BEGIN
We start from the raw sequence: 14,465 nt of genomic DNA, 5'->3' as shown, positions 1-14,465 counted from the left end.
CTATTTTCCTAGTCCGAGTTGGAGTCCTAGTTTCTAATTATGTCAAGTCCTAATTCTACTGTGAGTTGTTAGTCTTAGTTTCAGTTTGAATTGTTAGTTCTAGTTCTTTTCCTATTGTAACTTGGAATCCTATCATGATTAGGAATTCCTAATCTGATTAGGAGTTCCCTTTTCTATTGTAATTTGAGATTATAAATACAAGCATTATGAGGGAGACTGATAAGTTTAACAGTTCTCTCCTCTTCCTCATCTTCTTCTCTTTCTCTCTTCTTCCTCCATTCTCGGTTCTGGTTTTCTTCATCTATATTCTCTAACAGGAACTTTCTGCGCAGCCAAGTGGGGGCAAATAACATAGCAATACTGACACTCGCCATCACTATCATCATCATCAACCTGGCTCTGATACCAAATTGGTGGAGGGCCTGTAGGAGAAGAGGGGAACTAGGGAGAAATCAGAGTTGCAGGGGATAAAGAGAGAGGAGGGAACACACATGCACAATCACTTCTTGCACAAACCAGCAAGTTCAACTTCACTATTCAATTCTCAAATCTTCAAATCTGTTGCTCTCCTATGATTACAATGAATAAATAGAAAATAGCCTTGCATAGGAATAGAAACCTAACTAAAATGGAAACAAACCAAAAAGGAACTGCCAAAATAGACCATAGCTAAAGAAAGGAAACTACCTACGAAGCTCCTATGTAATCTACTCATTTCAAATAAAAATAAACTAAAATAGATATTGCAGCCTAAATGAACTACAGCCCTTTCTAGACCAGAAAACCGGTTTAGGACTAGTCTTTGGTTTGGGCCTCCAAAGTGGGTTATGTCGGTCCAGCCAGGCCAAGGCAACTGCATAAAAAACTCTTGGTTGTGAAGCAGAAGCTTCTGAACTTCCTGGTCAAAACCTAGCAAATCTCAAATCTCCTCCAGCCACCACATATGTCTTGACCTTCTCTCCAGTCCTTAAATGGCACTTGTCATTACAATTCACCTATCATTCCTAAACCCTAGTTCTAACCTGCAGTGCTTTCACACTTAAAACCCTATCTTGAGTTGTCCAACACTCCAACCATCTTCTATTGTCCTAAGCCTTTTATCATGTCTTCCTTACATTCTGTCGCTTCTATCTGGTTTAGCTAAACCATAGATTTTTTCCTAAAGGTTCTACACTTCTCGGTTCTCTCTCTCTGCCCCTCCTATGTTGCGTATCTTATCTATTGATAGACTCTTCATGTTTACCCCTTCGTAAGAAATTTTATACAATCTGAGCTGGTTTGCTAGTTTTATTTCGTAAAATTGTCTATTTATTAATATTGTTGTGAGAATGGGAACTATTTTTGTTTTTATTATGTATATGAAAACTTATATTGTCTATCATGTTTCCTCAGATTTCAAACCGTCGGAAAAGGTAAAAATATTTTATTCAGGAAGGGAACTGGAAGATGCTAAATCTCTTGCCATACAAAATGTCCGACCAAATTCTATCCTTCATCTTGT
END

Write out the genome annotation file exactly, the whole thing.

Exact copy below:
We start from the raw sequence: 14,465 nt of genomic DNA, 5'->3' as shown, positions 1-14,465 counted from the left end.
CTATTTTCCTAGTCCGAGTTGGAGTCCTAGTTTCTAATTATGTCAAGTCCTAATTCTACTGTGAGTTGTTAGTCTTAGTTTCAGTTTGAATTGTTAGTTCTAGTTCTTTTCCTATTGTAACTTGGAATCCTATCATGATTAGGAATTCCTAATCTGATTAGGAGTTCCCTTTTCTATTGTAATTTGAGATTATAAATACAAGCATTATGAGGGAGACTGATAAGTTTAACAGTTCTCTCCTCTTCCTCATCTTCTTCTCTTTCTCTCTTCTTCCTCCATTCTCGGTTCTGGTTTTCTTCATCTATATTCTCTAACAGGAACTTTCTGCGCAGCCAAGTGGGGGCAAATAACATAGCAATACTGACACTCGCCATCACTATCATCATCATCAACCTGGCTCTGATACCAAATTGGTGGAGGGCCTGTAGGAGAAGAGGGGAACTAGGGAGAAATCAGAGTTGCAGGGGATAAAGAGAGAGGAGGGAACACACATGCACAATCACTTCTTGCACAAACCAGCAAGTTCAACTTCACTATTCAATTCTCAAATCTTCAAATCTGTTGCTCTCCTATGATTACAATGAATAAATAGAAAATAGCCTTGCATAGGAATAGAAACCTAACTAAAATGGAAACAAACCAAAAAGGAACTGCCAAAATAGACCATAGCTAAAGAAAGGAAACTACCTACGAAGCTCCTATGTAATCTACTCATTTCAAATAAAAATAAACTAAAATAGATATTGCAGCCTAAATGAACTACAGCCCTTTCTAGACCAGAAAACCGGTTTAGGACTAGTCTTTGGTTTGGGCCTCCAAAGTGGGTTATGTCGGTCCAGCCAGGCCAAGGCAACTGCATAAAAAACTCTTGGTTGTGAAGCAGAAGCTTCTGAACTTCCTGGTCAAAACCTAGCAAATCTCAAATCTCCTCCAGCCACCACATATGTCTTGACCTTCTCTCCAGTCCTTAAATGGCACTTGTCATTACAATTCACCTATCATTCCTAAACCCTAGTTCTAACCTGCAGTGCTTTCACACTTAAAACCCTATCTTGAGTTGTCCAACACTCCAACCATCTTCTATTGTCCTAAGCCTTTTATCATGTCTTCCTTACATTCTGTCGCTTCTATCTGGTTTAGCTAAACCATAGATTTTTTCCTAAAGGTTCTACACTTCTCGGTTCTCTCTCTCTGCCCCTCCTATGTTGCGTATCTTATCTATTGATAGACTCTTCATGTTTACCCCTTCGTAAGAAATTTTATACAATCTGAGCTGGTTTGCTAGTTTTATTTCGTAAAATTGTCTATTTATTAATATTGTTGTGAGAATGGGAACTATTTTTGTTTTTATTATGTATATGAAAACTTATATTGTCTATCATGTTTCCTCAGATTTCAAACCGTCGGAAAAGGTAAAAATATTTTATTCAGGAAGGGAACTGGAAGATGCTAAATCTCTTGCCATACAAAATGTCCGACCAAATTCTATCCTTCATCTTGT